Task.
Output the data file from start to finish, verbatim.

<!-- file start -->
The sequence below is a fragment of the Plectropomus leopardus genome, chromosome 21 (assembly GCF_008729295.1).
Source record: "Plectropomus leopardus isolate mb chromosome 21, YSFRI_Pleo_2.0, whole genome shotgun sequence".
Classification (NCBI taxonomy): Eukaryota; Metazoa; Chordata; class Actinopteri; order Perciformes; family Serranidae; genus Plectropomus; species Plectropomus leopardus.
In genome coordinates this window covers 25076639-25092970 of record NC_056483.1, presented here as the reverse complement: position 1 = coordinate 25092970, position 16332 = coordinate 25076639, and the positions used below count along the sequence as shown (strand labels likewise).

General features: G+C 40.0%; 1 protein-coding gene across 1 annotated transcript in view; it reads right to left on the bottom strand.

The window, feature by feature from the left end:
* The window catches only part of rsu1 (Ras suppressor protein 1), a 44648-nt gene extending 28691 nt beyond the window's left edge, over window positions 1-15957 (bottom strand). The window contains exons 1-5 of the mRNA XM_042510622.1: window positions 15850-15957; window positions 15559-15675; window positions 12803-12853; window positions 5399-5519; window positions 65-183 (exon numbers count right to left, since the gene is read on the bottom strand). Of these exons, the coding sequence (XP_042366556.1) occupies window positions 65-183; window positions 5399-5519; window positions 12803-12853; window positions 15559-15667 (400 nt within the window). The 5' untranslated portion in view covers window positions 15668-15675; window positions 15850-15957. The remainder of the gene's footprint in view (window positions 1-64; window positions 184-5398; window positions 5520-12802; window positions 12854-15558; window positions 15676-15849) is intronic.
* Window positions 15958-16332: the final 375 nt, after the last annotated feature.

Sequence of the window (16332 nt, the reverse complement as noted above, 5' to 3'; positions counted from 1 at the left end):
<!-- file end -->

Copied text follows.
The sequence below is a fragment of the Plectropomus leopardus genome, chromosome 21 (assembly GCF_008729295.1).
Source record: "Plectropomus leopardus isolate mb chromosome 21, YSFRI_Pleo_2.0, whole genome shotgun sequence".
Classification (NCBI taxonomy): Eukaryota; Metazoa; Chordata; class Actinopteri; order Perciformes; family Serranidae; genus Plectropomus; species Plectropomus leopardus.
In genome coordinates this window covers 25076639-25092970 of record NC_056483.1, presented here as the reverse complement: position 1 = coordinate 25092970, position 16332 = coordinate 25076639, and the positions used below count along the sequence as shown (strand labels likewise).

General features: G+C 40.0%; 1 protein-coding gene across 1 annotated transcript in view; it reads right to left on the bottom strand.

The window, feature by feature from the left end:
* The window catches only part of rsu1 (Ras suppressor protein 1), a 44648-nt gene extending 28691 nt beyond the window's left edge, over window positions 1-15957 (bottom strand). The window contains exons 1-5 of the mRNA XM_042510622.1: window positions 15850-15957; window positions 15559-15675; window positions 12803-12853; window positions 5399-5519; window positions 65-183 (exon numbers count right to left, since the gene is read on the bottom strand). Of these exons, the coding sequence (XP_042366556.1) occupies window positions 65-183; window positions 5399-5519; window positions 12803-12853; window positions 15559-15667 (400 nt within the window). The 5' untranslated portion in view covers window positions 15668-15675; window positions 15850-15957. The remainder of the gene's footprint in view (window positions 1-64; window positions 184-5398; window positions 5520-12802; window positions 12854-15558; window positions 15676-15849) is intronic.
* Window positions 15958-16332: the final 375 nt, after the last annotated feature.

Sequence of the window (16332 nt, the reverse complement as noted above, 5' to 3'; positions counted from 1 at the left end):